Below are the answers to this month’s trivia quiz and some background you might find of interest:
1B. At 82 years of age, Canadian short story writer Alice Munro was long overdue for this honor.
2B. While Poe is probably best known these days for his Gothic tales like the Tell-Tale Heart or The Fall of the House of Usher, he is widely credited for invented the detective story or mystery. Indeed the Mystery Writers of America‘s top prize, the Edgar, is named in his honor. And Sir Arthur Conan Doyle, the creator of Sherlock Holmes, was a huge admirer. Poe did also write science fiction but was not the first to do so.
3E. Annie Dillard attended Hollins University, a women’s college in Roanoke, Virginia. An essayist, poet and novelist, Dillard is particularly known for her gorgeous prose and contemplations on nature, winning the Pulitzer Prize for Nonfiction for Pilgrim at Tinker Creek at just 28 years of age. Plath and Steinem both attended Smith, Le Guin attended Radcliffe and Wasserstein, of course, Mount Holyoke.
4D. Novels Persuasion and Northanger Abbey were published by Austen’s brother after her passing. She had worked on and off on both novels for many years.
5C. Agatha Christie remains the world’s best-selling author. Her 82 books have been translated into 44 languages with an estimated four billion copies of her various mysteries sold.
6D. Jordan Baker was Daisy’s best friend and love interest of Nick Carraway. African-American dancer and night club star Josephine Baker was the toast of Paris during the 20s and 30s–the same period in which Fitzgerald wrote and coined the term, The Jazz Age.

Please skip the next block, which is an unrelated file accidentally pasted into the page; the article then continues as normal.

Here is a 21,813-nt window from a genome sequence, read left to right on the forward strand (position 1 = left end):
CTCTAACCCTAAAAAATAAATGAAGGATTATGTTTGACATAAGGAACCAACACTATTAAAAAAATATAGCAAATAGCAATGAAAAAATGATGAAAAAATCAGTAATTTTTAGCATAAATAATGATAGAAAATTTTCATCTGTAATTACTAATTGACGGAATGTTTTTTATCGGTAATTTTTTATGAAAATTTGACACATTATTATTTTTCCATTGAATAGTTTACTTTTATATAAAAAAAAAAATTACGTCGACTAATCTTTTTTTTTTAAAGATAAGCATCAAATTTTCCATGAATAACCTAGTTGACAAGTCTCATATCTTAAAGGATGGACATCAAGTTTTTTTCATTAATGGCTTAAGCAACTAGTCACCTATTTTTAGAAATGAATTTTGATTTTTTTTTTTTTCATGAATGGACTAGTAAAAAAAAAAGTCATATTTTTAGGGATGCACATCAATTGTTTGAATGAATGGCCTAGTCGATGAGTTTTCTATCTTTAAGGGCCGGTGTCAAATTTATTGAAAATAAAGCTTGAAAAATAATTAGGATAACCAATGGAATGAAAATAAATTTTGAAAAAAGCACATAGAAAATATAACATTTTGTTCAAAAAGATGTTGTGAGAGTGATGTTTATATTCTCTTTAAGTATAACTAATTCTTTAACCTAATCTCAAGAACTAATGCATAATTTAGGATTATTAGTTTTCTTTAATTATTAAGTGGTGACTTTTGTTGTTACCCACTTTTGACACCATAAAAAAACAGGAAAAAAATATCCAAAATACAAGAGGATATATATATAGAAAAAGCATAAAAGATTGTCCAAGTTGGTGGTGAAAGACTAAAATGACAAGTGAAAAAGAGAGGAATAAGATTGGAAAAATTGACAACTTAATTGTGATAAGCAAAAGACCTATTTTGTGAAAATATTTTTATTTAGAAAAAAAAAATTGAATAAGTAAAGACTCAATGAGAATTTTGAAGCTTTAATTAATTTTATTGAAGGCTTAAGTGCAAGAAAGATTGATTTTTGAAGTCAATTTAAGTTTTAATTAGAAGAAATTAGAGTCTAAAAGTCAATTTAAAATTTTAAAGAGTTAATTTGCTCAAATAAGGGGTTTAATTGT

7D, E, F, C, B, A
8D. James Baldwin began publishing in the mid-40s, about twenty years after the Harlem Renaissance. His best known work today remains Go Tell it On the Mountain.
9B. British author Fowles said the masterful psychological novel in Greece. Perhaps best known for his novel, The French Lieutenant’s Woman thanks to the 1982 movie version starring Meryl Streep and Jeremy Irons, Fowles once said that all of his novels, he loved The Magus the best because it was the most flawed.
10D. While Margaret Atwood writes everything from science fiction to historical novels to poetry to literary criticism, Lark and Termite is a novel by Jayne Anne Phillips, about two siblings living in West Virginia in the 1950s during the Korean War and for which Phillips was nominated for the 2009 National Book Award.
12D. While the concept of the tesseract is real, to date no one has been able to bend time and space in such a way to make hyperspace travel possible.
13B, D, A, F, C, E
14. “Absolution” was written by that other brilliant Catholic American short story writer, none other than F. Scott Fitzgerald. Some literary scholars say this story was originally part of one of the earlier drafts of The Great Gatsby. Fitzgerald wrote more than 400 short stories, mostly for the Saturday Evening Post, to cover Zelda and his living expenses while he worked on his novels.
Notes and commentary by Sandi Sonnenfeld ’85, Managing Editor of The Lyon Review.